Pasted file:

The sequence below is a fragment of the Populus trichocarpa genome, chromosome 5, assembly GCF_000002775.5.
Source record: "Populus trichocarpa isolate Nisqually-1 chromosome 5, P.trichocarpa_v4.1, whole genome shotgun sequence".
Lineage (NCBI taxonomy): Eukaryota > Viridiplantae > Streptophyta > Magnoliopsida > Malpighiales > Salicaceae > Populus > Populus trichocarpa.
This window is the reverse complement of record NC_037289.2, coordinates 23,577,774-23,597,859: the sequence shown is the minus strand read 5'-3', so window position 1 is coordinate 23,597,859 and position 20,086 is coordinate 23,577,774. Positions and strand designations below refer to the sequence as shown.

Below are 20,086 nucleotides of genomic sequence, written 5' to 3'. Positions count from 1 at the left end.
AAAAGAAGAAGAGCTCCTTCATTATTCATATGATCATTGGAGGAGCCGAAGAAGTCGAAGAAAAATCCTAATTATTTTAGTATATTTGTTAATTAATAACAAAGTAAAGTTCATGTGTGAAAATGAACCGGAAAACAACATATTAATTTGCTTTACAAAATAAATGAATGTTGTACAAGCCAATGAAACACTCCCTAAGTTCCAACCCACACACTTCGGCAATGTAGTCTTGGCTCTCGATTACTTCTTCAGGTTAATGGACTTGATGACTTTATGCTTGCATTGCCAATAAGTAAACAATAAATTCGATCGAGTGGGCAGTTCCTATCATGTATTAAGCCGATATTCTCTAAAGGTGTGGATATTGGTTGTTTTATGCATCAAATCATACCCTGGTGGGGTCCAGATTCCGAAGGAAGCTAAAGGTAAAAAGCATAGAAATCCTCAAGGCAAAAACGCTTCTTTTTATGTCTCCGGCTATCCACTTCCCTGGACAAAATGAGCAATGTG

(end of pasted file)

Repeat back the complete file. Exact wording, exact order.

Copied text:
The sequence below is a fragment of the Populus trichocarpa genome, chromosome 5, assembly GCF_000002775.5.
Source record: "Populus trichocarpa isolate Nisqually-1 chromosome 5, P.trichocarpa_v4.1, whole genome shotgun sequence".
Lineage (NCBI taxonomy): Eukaryota > Viridiplantae > Streptophyta > Magnoliopsida > Malpighiales > Salicaceae > Populus > Populus trichocarpa.
This window is the reverse complement of record NC_037289.2, coordinates 23,577,774-23,597,859: the sequence shown is the minus strand read 5'-3', so window position 1 is coordinate 23,597,859 and position 20,086 is coordinate 23,577,774. Positions and strand designations below refer to the sequence as shown.

Below are 20,086 nucleotides of genomic sequence, written 5' to 3'. Positions count from 1 at the left end.
AAAAGAAGAAGAGCTCCTTCATTATTCATATGATCATTGGAGGAGCCGAAGAAGTCGAAGAAAAATCCTAATTATTTTAGTATATTTGTTAATTAATAACAAAGTAAAGTTCATGTGTGAAAATGAACCGGAAAACAACATATTAATTTGCTTTACAAAATAAATGAATGTTGTACAAGCCAATGAAACACTCCCTAAGTTCCAACCCACACACTTCGGCAATGTAGTCTTGGCTCTCGATTACTTCTTCAGGTTAATGGACTTGATGACTTTATGCTTGCATTGCCAATAAGTAAACAATAAATTCGATCGAGTGGGCAGTTCCTATCATGTATTAAGCCGATATTCTCTAAAGGTGTGGATATTGGTTGTTTTATGCATCAAATCATACCCTGGTGGGGTCCAGATTCCGAAGGAAGCTAAAGGTAAAAAGCATAGAAATCCTCAAGGCAAAAACGCTTCTTTTTATGTCTCCGGCTATCCACTTCCCTGGACAAAATGAGCAATGTG